Look at Mitt Romney. Newsweek called him “Plastic Man” for his political shape-shifting (it didn’t help when his own campaign likened him to a human Etch-A-Sketch). The New York Times Magazines went with “all-business man, the world’s most boring superhero.” Rush Limbaugh drew the unfortunate Bain/Bane comparison during the Dark Knight Rises release. And, most recently, James Carville dubbed Romney’s running mate “Wonder Boy,” a thinly masked variation on Batman’s Boy Wonder.

Commentators throw plenty of leotards at Obama too. A New Yorker essay about the President’s family history was titled “An Origin Story,” and a June New York Times op-ed about his then flagging campaign appeared under the headline: “Captain America?”

Obama has provided a few of the superheroic comparisons himself. His ex-girlfriend Genevieve Cook told biographer David Maraniss that his desire to “play out a superhero life” was “a very strong archetype in his personality.” While first campaigning for the White House in 2008, he joked at an Alfred Smith dinner that right-wing rumors about his birth certificate were true: “I was actually born on Krypton and sent here by my father Jor-El to save the planet Earth.” His website even featured a photograph of the Illinois Senator posed in front of a Superman statue.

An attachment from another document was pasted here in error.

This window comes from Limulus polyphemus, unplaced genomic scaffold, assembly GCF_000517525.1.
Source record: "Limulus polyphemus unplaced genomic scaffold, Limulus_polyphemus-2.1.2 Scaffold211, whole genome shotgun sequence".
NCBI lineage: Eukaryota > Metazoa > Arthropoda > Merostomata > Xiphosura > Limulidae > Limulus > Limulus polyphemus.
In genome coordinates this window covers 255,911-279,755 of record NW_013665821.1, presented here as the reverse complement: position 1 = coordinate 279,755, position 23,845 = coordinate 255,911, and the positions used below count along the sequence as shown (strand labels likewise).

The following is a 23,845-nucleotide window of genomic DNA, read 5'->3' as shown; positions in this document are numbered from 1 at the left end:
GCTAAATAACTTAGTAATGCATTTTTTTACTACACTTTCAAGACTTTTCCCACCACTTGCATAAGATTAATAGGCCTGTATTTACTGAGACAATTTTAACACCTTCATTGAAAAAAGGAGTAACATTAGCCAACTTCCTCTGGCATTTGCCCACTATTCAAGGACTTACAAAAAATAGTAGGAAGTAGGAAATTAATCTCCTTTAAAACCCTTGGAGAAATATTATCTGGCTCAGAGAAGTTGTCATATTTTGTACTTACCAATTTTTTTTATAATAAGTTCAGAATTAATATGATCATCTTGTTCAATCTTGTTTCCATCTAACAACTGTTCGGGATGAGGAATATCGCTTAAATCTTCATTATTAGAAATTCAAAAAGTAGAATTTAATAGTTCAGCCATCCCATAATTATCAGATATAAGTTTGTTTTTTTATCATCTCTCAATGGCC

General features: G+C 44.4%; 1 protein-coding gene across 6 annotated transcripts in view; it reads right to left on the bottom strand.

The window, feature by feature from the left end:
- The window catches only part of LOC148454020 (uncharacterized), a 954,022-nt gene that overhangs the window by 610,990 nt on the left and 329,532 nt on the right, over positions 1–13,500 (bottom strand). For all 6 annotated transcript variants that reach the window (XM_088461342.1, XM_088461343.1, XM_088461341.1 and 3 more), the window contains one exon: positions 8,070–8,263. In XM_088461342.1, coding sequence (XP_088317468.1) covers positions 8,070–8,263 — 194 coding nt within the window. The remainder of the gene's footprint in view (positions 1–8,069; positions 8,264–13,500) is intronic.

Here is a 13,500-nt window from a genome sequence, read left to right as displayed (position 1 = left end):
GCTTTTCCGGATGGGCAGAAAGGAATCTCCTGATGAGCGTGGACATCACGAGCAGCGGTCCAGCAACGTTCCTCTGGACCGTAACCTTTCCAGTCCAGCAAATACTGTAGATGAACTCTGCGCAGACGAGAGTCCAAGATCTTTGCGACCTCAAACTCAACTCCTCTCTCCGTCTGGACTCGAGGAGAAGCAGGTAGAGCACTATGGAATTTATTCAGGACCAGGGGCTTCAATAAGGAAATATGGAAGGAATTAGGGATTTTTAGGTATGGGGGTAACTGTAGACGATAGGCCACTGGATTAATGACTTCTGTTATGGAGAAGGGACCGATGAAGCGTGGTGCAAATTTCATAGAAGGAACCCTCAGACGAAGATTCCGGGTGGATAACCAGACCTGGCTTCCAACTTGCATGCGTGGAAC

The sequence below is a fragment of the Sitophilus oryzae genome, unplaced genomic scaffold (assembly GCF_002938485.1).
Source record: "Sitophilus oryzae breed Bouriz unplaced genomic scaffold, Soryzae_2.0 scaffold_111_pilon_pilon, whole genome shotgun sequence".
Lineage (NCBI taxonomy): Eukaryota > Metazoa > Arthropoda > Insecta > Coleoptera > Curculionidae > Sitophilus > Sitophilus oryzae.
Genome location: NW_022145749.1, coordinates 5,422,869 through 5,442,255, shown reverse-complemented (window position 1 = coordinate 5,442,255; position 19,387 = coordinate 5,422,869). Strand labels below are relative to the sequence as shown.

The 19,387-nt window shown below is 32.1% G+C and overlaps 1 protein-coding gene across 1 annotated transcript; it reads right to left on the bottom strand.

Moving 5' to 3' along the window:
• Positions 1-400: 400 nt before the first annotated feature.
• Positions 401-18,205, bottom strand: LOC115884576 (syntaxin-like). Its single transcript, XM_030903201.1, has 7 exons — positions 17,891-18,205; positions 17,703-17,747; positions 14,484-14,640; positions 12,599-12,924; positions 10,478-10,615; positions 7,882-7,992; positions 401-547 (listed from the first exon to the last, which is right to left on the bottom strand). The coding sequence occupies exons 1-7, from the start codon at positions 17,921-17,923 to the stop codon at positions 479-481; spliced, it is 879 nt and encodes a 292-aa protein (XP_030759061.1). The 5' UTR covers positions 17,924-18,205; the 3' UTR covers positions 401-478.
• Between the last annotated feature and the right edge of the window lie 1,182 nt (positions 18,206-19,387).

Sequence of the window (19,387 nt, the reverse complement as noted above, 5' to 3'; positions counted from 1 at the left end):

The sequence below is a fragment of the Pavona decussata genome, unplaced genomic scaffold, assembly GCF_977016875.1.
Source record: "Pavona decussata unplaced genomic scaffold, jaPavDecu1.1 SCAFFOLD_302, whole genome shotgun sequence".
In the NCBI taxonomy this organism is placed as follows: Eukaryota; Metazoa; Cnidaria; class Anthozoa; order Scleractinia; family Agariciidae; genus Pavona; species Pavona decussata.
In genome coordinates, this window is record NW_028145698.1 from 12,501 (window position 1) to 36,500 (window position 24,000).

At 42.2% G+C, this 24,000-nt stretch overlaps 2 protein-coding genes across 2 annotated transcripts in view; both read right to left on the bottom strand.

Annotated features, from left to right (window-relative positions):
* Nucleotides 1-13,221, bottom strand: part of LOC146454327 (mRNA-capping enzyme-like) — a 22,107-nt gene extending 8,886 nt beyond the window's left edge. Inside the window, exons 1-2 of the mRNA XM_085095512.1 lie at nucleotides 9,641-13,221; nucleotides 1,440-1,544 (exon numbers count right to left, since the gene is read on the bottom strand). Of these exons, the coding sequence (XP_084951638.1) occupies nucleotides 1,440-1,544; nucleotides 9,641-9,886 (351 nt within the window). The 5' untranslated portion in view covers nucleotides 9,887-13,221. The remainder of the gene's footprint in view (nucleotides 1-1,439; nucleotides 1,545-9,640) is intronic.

Mitt Romney is a Superman fan too. When asked last winter which superhero he like to be and why, he went with the Man of Steel. He didn’t say why, and from his expression (and 1947 birthday), Superman may be the only superhero he’s ever heard of.